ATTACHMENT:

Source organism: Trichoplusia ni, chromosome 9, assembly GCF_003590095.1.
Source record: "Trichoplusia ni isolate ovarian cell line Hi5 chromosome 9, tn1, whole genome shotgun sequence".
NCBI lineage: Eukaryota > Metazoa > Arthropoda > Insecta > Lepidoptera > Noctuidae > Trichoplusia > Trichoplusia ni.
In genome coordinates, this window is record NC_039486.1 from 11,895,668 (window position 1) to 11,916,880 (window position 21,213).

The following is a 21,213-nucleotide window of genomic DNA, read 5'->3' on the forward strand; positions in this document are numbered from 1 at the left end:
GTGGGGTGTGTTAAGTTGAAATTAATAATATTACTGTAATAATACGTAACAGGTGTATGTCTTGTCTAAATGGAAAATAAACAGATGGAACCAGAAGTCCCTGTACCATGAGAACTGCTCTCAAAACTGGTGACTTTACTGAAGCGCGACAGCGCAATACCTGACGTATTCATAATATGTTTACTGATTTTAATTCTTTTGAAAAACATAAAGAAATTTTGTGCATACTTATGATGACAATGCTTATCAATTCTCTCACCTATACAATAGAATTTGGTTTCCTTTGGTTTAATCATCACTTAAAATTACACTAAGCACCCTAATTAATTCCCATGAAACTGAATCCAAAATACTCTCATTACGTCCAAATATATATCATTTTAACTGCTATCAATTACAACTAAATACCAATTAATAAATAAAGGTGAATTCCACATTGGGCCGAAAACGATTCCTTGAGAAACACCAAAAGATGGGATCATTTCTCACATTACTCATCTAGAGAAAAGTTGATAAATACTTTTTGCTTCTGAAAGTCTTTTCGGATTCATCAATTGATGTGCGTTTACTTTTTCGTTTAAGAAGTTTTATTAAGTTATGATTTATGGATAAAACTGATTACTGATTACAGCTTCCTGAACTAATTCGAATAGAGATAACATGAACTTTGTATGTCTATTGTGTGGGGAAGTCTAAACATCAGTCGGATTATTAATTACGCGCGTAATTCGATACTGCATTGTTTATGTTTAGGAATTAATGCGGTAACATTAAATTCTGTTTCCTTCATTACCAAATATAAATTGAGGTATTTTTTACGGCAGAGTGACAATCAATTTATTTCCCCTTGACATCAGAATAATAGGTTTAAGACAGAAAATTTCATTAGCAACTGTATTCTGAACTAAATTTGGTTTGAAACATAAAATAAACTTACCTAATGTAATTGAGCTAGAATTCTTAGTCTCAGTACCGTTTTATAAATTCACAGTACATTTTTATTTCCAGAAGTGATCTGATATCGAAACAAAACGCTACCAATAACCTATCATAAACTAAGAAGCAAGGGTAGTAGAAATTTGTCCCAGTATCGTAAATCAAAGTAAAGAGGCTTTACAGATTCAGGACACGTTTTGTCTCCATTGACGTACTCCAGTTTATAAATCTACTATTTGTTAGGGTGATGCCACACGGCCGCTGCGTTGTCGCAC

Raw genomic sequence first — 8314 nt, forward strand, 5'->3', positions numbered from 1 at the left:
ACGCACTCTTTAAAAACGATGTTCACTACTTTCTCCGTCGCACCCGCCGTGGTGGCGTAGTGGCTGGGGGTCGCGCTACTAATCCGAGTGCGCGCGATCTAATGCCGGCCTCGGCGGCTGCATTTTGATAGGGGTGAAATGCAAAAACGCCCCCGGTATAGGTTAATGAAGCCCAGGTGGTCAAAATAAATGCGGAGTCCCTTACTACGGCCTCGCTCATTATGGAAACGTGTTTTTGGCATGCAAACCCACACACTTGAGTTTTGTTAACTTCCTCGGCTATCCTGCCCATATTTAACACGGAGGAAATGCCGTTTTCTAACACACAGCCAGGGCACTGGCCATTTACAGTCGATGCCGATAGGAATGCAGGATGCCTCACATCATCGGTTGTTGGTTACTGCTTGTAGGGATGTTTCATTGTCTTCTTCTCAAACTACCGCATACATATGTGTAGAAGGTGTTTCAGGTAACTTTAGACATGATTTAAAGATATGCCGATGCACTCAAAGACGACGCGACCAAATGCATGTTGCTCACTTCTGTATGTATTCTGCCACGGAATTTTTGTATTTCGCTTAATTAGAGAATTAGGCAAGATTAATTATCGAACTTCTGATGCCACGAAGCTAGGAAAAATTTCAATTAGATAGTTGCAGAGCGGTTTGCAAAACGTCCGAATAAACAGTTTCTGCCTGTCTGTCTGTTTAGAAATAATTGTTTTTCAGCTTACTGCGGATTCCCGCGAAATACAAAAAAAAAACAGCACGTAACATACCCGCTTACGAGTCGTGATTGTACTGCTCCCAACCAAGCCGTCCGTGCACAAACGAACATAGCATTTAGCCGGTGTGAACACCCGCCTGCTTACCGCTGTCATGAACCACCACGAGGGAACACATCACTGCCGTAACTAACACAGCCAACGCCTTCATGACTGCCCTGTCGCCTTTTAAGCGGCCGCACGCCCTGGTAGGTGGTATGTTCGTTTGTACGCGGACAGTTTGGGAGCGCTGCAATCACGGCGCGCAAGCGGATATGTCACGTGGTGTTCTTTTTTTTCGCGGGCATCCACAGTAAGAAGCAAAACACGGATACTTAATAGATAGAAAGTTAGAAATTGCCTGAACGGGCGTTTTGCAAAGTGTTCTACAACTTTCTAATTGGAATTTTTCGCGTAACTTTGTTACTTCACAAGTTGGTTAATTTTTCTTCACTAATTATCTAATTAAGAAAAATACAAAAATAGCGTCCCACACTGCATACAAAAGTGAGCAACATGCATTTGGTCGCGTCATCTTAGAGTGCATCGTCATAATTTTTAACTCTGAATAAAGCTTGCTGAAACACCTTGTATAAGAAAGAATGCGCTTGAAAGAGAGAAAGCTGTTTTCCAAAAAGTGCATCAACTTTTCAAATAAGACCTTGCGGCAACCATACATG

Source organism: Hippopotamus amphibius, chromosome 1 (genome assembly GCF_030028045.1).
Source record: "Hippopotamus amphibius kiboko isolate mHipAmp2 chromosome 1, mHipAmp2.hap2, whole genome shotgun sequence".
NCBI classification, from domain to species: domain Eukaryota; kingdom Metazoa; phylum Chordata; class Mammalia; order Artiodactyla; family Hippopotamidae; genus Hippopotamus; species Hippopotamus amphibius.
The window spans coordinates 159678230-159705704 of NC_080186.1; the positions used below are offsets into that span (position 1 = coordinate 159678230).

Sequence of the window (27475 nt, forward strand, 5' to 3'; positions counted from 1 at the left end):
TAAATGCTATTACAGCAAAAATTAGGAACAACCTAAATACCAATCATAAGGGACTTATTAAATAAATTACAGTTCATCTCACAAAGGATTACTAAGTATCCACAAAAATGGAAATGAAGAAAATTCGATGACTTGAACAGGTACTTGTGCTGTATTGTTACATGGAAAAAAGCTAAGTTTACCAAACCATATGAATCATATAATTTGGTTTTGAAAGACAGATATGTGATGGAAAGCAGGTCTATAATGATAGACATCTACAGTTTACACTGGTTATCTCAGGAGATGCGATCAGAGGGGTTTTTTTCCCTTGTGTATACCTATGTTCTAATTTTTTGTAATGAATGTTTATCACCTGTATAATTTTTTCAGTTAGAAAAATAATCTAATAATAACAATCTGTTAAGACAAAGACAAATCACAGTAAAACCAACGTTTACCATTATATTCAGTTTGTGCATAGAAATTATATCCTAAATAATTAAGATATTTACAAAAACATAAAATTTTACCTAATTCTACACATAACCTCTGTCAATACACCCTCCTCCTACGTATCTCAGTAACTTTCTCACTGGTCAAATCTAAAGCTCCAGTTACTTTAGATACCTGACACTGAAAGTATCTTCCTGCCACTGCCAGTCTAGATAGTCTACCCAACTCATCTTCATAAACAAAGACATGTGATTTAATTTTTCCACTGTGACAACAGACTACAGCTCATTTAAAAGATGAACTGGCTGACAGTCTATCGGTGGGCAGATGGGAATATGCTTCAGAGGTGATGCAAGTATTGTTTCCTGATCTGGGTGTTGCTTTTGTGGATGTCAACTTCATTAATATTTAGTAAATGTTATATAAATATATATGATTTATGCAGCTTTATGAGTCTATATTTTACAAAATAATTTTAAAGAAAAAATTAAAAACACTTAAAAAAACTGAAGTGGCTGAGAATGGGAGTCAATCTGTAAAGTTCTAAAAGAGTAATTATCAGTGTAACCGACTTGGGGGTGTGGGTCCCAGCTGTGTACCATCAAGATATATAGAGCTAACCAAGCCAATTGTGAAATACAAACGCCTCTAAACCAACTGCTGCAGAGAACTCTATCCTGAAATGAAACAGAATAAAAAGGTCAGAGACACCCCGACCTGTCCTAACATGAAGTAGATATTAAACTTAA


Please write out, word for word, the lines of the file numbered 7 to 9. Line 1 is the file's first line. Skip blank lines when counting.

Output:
Raw genomic sequence first — 8314 nt, forward strand, 5'->3', positions numbered from 1 at the left:
ACGCACTCTTTAAAAACGATGTTCACTACTTTCTCCGTCGCACCCGCCGTGGTGGCGTAGTGGCTGGGGGTCGCGCTACTAATCCGAGTGCGCGCGATCTAATGCCGGCCTCGGCGGCTGCATTTTGATAGGGGTGAAATGCAAAAACGCCCCCGGTATAGGTTAATGAAGCCCAGGTGGTCAAAATAAATGCGGAGTCCCTTACTACGGCCTCGCTCATTATGGAAACGTGTTTTTGGCATGCAAACCCACACACTTGAGTTTTGTTAACTTCCTCGGCTATCCTGCCCATATTTAACACGGAGGAAATGCCGTTTTCTAACACACAGCCAGGGCACTGGCCATTTACAGTCGATGCCGATAGGAATGCAGGATGCCTCACATCATCGGTTGTTGGTTACTGCTTGTAGGGATGTTTCATTGTCTTCTTCTCAAACTACCGCATACATATGTGTAGAAGGTGTTTCAGGTAACTTTAGACATGATTTAAAGATATGCCGATGCACTCAAAGACGACGCGACCAAATGCATGTTGCTCACTTCTGTATGTATTCTGCCACGGAATTTTTGTATTTCGCTTAATTAGAGAATTAGGCAAGATTAATTATCGAACTTCTGATGCCACGAAGCTAGGAAAAATTTCAATTAGATAGTTGCAGAGCGGTTTGCAAAACGTCCGAATAAACAGTTTCTGCCTGTCTGTCTGTTTAGAAATAATTGTTTTTCAGCTTACTGCGGATTCCCGCGAAATACAAAAAAAAAACAGCACGTAACATACCCGCTTACGAGTCGTGATTGTACTGCTCCCAACCAAGCCGTCCGTGCACAAACGAACATAGCATTTAGCCGGTGTGAACACCCGCCTGCTTACCGCTGTCATGAACCACCACGAGGGAACACATCACTGCCGTAACTAACACAGCCAACGCCTTCATGACTGCCCTGTCGCCTTTTAAGCGGCCGCACGCCCTGGTAGGTGGTATGTTCGTTTGTACGCGGACAGTTTGGGAGCGCTGCAATCACGGCGCGCAAGCGGATATGTCACGTGGTGTTCTTTTTTTTCGCGGGCATCCACAGTAAGAAGCAAAACACGGATACTTAATAGATAGAAAGTTAGAAATTGCCTGAACGGGCGTTTTGCAAAGTGTTCTACAACTTTCTAATTGGAATTTTTCGCGTAACTTTGTTACTTCACAAGTTGGTTAATTTTTCTTCACTAATTATCTAATTAAGAAAAATACAAAAATAGCGTCCCACACTGCATACAAAAGTGAGCAACATGCATTTGGTCGCGTCATCTTAGAGTGCATCGTCATAATTTTTAACTCTGAATAAAGCTTGCTGAAACACCTTGTATAAGAAAGAATGCGCTTGAAAGAGAGAAAGCTGTTTTCCAAAAAGTGCATCAACTTTTCAAATAAGACCTTGCGGCAACCATACATG

Source organism: Hippopotamus amphibius, chromosome 1 (genome assembly GCF_030028045.1).